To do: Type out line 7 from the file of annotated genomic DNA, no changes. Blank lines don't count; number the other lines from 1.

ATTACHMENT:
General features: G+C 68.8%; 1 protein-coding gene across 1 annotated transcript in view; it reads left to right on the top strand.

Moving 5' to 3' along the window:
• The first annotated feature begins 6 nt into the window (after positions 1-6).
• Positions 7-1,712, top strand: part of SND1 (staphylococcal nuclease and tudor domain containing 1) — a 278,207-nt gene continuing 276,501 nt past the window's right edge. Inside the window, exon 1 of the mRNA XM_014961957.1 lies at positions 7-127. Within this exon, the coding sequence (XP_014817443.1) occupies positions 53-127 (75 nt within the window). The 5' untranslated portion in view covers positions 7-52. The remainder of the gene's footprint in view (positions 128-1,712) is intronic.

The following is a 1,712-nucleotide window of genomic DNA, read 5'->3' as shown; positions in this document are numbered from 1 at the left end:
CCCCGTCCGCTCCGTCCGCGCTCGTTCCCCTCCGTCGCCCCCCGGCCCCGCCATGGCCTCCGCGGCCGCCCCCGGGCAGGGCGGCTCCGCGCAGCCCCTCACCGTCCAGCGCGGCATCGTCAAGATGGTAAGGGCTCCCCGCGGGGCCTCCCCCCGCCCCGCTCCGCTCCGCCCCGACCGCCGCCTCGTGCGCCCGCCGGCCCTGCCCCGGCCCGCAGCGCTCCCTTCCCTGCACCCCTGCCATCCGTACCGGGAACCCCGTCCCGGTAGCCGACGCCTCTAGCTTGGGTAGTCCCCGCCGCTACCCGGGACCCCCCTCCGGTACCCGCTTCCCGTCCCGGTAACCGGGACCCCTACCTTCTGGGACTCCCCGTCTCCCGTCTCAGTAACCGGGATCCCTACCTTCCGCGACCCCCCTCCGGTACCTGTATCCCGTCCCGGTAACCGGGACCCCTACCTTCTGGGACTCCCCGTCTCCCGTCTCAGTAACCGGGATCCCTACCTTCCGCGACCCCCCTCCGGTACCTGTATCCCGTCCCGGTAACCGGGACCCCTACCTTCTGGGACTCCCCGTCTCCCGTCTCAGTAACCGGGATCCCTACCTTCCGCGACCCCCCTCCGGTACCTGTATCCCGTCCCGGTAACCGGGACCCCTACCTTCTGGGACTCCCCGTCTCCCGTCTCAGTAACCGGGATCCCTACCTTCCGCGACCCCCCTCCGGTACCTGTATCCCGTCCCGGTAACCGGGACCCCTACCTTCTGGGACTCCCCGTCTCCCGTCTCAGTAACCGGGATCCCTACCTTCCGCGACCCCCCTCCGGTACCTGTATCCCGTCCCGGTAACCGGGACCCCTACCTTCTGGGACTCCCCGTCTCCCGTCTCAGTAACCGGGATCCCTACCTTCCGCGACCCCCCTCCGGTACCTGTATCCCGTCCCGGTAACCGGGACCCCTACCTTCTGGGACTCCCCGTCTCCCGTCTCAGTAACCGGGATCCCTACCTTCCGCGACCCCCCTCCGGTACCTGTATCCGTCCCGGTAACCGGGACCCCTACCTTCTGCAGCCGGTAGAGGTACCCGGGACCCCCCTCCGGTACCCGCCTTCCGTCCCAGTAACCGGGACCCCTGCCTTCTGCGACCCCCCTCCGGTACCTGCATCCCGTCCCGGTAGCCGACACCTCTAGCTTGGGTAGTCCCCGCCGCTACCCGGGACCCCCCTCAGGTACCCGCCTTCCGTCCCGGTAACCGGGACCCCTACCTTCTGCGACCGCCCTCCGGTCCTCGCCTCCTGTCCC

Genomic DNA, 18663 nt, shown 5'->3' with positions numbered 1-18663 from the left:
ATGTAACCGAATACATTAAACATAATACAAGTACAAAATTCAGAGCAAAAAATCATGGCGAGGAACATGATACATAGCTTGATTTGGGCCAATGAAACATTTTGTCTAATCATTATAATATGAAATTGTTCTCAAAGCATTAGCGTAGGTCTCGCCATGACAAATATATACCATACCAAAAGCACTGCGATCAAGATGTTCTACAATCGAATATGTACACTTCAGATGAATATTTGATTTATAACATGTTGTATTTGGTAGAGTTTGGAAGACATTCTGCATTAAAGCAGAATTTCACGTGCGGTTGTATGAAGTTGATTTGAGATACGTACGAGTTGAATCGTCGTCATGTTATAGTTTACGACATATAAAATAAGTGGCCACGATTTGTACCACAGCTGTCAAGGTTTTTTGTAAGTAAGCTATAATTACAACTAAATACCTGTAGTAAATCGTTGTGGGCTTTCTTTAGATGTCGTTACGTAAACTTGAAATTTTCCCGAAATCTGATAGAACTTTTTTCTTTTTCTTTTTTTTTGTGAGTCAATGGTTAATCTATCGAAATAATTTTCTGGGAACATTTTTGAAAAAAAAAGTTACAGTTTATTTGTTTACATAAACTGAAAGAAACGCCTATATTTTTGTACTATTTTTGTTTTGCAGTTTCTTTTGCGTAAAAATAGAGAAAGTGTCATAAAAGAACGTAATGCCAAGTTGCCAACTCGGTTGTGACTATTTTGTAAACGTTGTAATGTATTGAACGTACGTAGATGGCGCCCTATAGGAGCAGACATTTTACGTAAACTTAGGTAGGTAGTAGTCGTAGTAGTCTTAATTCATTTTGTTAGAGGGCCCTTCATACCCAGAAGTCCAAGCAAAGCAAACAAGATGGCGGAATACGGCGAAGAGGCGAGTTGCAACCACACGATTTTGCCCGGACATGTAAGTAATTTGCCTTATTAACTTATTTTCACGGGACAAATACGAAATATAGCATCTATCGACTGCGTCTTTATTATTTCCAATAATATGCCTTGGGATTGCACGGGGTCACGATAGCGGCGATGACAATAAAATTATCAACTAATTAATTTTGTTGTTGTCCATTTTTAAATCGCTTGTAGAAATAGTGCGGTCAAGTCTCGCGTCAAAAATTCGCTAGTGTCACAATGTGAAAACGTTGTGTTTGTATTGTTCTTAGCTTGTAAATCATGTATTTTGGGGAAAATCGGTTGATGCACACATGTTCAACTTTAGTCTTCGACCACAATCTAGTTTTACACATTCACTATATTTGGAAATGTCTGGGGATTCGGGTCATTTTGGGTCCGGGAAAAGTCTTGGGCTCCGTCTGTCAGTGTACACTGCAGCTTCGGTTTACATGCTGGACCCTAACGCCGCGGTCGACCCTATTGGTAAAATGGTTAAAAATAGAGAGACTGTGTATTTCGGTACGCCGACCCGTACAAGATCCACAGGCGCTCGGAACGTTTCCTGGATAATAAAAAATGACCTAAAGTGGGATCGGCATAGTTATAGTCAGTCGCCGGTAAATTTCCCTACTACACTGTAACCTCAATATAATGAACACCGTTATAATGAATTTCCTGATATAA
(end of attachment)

Genomic DNA, 18663 nt, shown 5'->3' with positions numbered 1-18663 from the left: